Confessions of a Bridal Designer: Designing the Dream Dress
Posted by izzy on , 11:11 amAugust 29th, 2019See all articles in Bridal Wear
Getting a custom-dress made for your wedding is often the dream; a totally bespoke gown and the only one in the world – but did you know it doesn’t have to cost the earth? We’ve been chatting to Carrie from Blake Ida Bridal – after many years of creating signature gowns for beautiful brides, it’s finally Carrie’s turn! We follow her wedding dress journey from the first designs to the big reveal – let’s see where her journey begins…
My job is to create gorgeous, custom-made wedding dresses for fashion-forward women. And now I’m getting married. No pressure, then. Time to take a deep breath and apply to myself some of the rules I’ve learned along the way…
First up, I must be careful not to over-design. Include too many differing elements and I’ll end up in a Frankenstein’s monster of a look (in every sense)! It’s better to pick a focal design feature (a low plunge front, for example, or a statement open back) and focus on that – keep the rest unfussy. I’m a sucker for statement sleeves, so that was always going to feature in my design.
Usually clients love lots of different looks and it can become stressful for them trying to pick just one. I find it really useful to ask them how they want to feel on their wedding day. Cool? Sexy? Ethereal? Once you’ve cracked that it’s amazing how much it focuses your thinking around how the garment should look. I want to feel I’m at a super glamorous party with all my friends, so I was drawn toward more of a red carpet look fit for the church rather than towards the classic gowns which felt traditionally bridal.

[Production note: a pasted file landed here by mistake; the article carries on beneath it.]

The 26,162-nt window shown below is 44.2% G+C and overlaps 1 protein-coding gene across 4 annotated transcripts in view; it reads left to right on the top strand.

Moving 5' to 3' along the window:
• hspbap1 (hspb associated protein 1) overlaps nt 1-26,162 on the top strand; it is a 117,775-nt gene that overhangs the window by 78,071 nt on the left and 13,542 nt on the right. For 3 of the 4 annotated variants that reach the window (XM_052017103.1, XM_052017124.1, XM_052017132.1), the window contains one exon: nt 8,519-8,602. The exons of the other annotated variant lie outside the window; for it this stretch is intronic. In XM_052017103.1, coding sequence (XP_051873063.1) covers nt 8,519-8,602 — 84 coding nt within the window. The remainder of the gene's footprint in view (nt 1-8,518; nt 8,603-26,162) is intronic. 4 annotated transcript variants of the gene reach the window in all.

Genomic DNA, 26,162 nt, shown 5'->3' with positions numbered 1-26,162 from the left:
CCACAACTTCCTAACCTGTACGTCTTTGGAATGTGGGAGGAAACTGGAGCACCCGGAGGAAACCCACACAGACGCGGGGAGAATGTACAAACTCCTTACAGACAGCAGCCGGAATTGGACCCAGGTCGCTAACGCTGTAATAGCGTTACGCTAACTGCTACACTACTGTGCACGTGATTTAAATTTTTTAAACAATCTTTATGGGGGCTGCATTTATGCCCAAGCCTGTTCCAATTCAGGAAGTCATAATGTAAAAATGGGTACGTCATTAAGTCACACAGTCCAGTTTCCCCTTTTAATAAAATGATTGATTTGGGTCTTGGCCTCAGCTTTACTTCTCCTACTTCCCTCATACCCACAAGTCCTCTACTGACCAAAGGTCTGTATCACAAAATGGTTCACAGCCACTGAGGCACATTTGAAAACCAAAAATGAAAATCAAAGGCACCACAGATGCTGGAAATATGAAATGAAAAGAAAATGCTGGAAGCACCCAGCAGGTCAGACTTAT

It may sound dull, but it’s vital to consider the practicalities. You’re going to be wearing this dress all day (and dancing like mad in it all night), so it needs to be fit for purpose…as well as jaw-droppingly gorgeous! Anything extremely delicate around the shoulders runs the risk of ripping as you tear up the dance floor. If you’re very busty and go for too low a back, the support just won’t be there. Be honest with yourself. I focussed on a style which is both flattering and forgiving, because waking up on my wedding day to a super fitted dress when I haven’t bothered doing all the crunches I’d planned to doesn’t bare thinking about.
Finally, I’m not approaching this with the view that I’m trying to find my wedding dress soulmate. There isn’t just one style for me – there are several options I’d feel great in. Keeping that in mind really makes the process more enjoyable. So I’ve made my decision and now I’m going to embrace it, be faithful to it and not eye up other models, wondering ‘what if…’
Izzy has been writing about weddings for nearly 10 years. Recently married, she's been able to add her own experience of the planning process to her articles. In-house editor at Guides for Brides and previously editor of top wedding magazines; Wedding Ideas and Love Our Wedding. Her specialism is bridal fashion.